Well Sean, I have something to tell you,” said, Vinney, my drum instructor as he sat beside me getting ready to wrap up the lesson. “This unfortunately is going to be our last lesson with one another. I am starting a new career next week and it will be taking up all of my time. I just wanted to let you know that you are one of my favorite students and I think you have some real potential as a drummer.”
“Man, this sucks," I thought to myself.
Vinney was this hip, cool Rock 'n Roll drummer and I’ll never find another instructor out there like him.
Just as the thought crossed my mind Vinney said, “Now, just because I’m no longer going to teach you, I still want you to pursue another instructor and I have just the right person for you! He’s a little older and he’s not a Rock 'n Roll type drummer, however, you will teach you things that no one will ever be able to teach."
He then reached down to his briefcase and pulled out his notepad and a pen and began to write in script the name of the gentlemen that would supposedly teach me all I need to know about drums and technique. As he was writing, I couldn’t help but think that maybe this was the end of taking lessons.
After Vinney was done writing on the piece of paper that I knew would just end up in the garbage, he placed the paper down on my practice pad, took his drum stick and pointed at the paper and said, “This man will change your drumming world and bring your talent to the next level.”
I looked at him, smiled and said, “OK, I will give him a call.”
Knowing full well I wasn’t going to call him. Vinney, then placed his hand on my shoulder, and said his final goodbye speech, packed up his sticks, books and briefcase and made his way to the door. He then turned around and said, “By the way, he’s big into jazz music. It’s not like the Rock n’ Roll we learn here together, but trust me, it will really help you with your chops.”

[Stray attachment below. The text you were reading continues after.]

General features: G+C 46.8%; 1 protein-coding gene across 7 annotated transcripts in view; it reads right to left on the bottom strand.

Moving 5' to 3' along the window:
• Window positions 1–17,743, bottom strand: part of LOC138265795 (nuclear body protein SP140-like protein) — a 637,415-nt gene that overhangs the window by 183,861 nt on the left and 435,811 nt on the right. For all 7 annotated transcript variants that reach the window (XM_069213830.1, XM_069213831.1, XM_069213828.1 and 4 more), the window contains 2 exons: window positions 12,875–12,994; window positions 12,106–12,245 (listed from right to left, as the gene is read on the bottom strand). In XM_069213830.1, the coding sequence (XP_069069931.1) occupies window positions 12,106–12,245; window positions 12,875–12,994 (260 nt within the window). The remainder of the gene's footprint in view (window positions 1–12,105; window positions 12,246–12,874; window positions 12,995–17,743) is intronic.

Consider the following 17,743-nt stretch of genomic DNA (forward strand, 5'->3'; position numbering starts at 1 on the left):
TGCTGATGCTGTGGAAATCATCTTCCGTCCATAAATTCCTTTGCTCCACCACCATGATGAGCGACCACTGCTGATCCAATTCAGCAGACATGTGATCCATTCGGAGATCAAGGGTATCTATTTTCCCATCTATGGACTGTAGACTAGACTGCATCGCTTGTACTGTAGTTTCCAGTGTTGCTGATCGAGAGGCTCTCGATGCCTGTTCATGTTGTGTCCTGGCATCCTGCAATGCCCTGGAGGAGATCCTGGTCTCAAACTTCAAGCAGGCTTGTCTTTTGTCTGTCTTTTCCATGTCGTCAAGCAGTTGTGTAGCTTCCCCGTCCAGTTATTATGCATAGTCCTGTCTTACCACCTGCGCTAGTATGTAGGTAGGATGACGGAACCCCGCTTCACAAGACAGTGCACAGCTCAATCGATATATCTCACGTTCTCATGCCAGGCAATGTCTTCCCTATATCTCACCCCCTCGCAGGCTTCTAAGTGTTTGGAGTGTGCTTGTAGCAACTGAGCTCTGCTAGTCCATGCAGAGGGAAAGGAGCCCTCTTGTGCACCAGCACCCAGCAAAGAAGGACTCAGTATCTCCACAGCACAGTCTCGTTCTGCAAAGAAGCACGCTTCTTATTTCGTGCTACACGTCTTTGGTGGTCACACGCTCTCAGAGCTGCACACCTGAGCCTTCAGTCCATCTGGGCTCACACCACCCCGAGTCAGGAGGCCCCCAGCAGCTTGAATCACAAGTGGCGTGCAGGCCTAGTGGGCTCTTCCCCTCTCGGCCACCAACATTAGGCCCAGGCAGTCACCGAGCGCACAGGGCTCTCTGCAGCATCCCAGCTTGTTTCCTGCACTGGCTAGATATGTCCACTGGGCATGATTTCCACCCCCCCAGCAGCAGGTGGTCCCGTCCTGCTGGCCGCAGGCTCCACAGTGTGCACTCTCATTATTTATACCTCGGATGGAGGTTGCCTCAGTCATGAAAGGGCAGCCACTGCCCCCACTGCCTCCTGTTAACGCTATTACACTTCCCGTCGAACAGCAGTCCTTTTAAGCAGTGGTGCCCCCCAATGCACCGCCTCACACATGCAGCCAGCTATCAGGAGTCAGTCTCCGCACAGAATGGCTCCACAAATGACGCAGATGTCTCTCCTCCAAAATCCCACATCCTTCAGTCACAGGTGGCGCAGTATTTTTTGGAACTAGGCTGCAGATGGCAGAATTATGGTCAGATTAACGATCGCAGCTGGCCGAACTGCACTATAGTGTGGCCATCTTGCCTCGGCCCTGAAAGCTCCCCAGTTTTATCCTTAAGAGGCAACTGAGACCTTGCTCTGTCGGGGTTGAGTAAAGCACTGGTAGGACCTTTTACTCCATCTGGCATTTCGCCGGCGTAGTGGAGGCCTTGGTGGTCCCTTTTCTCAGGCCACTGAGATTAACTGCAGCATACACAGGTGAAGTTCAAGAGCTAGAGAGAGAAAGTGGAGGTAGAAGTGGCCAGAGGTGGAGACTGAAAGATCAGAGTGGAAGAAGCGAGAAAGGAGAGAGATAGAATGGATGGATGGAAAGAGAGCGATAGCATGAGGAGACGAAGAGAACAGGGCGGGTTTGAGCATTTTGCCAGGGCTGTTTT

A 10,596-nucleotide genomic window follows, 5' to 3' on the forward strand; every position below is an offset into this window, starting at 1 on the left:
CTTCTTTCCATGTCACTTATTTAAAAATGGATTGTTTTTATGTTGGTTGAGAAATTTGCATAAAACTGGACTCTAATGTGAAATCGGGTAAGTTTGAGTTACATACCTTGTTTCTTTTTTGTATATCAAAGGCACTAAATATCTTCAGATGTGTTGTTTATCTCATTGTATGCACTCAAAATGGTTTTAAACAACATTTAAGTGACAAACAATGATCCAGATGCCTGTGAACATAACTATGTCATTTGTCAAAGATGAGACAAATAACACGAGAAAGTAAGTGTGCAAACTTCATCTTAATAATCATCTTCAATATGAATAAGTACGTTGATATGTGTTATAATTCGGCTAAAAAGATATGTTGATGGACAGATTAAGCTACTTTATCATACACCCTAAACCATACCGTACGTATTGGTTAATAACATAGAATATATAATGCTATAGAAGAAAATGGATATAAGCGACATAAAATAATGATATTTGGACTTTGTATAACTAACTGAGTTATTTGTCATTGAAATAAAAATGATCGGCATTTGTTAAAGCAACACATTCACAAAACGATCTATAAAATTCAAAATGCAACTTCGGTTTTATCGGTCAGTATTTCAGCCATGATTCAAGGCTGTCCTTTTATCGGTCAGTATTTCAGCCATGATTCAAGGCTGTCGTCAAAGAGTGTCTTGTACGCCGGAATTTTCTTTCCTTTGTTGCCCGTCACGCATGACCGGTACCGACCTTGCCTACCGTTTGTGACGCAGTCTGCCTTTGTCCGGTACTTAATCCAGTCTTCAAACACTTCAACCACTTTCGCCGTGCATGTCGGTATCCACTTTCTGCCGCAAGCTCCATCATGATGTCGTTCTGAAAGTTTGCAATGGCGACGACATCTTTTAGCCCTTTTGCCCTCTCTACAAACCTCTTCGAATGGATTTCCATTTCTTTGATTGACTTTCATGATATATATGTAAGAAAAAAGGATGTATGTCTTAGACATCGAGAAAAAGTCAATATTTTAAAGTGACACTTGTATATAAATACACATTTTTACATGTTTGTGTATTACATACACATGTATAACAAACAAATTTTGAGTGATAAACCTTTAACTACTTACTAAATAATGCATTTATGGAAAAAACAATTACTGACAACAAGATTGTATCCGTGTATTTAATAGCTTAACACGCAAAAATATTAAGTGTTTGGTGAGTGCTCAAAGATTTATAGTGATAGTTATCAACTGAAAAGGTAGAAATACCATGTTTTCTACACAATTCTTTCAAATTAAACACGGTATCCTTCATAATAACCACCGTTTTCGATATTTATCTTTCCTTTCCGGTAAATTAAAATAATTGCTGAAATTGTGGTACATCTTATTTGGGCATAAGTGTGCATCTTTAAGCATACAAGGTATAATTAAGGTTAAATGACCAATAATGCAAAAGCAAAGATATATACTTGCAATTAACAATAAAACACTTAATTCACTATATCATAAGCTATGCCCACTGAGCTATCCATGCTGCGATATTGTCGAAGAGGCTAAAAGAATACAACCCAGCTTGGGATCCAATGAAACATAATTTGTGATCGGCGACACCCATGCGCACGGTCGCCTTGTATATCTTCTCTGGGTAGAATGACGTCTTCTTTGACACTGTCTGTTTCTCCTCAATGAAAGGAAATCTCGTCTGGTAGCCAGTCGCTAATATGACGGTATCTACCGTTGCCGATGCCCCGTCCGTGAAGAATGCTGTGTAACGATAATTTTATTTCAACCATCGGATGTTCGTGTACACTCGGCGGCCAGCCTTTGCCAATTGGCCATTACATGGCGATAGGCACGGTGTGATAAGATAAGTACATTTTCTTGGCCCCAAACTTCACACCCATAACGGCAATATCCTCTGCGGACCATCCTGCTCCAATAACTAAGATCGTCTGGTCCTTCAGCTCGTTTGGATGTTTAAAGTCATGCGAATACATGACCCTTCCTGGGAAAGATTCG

The door closed behind Vinney and I said softly under my breath, “Jazz music? Why the hell would I want to learn how to play jazz? Help with my chops? I think I have pretty good technique already, and I’m a Rock 'n Roll drummer.”
I then starred down at the piece of paper, shook my head and stuck the piece of paper in my pocket. A few weeks went by and I would occasionally think about calling this jazz drum instructor by the name of Sonny Igoe.
After much pondering I thought, “Maybe I’ll just call him and see what he’s all about. It can’t hurt to give it a try.”
So, that next morning I grabbed the phone and began to dial Sonny’s number.
“Hello?” Sonny said.
“Hi, Sonny? My name is Sean McCormack and I was referred to you by Vinney my old drum instructor.”
“Vinney? I don’t know a Vinney! What are you trying to sell me sir?” He replied.
“Uh, nothing. I was told to give you a call in regards to taking some lessons with you,” I said.
Then there was that eerie silence on the other end of the phone.
“Hello?” I said.
The next thing I heard was a very hardy and contagious laughter on the other end of the phone.
“I’m just messing around with you kid, I just want to make sure you have a good sense of humor before you decide to take some lessons with me. You can’t always be so serious you know" he said.
I began to laugh and agreed with him.
“So, I’m free Sunday morning at 6:00a.m., it’s an hour lesson for $100. I will see you then?” he asked.
I said, “Uh, Sunday? 6:00a.m.? Uh, yes I will be there.”
“Great, bring a smile, a good attitude and oh yeah, your drum sticks!” he said.
Sunday morning I was awakened by my alarm clock at 5:20a.m. I reached for my alarm and laid back down.
“Jazz music? 5:30a.m.? What am I doing? Just get up and do this Sean, it may be all well worth it.”
So, up out of bed and got myself ready with all of my sticks, smiles and a somewhat of a good attitude. After about a half hour drive I reached my destination and was let in through the backdoor by Sonny’s wife.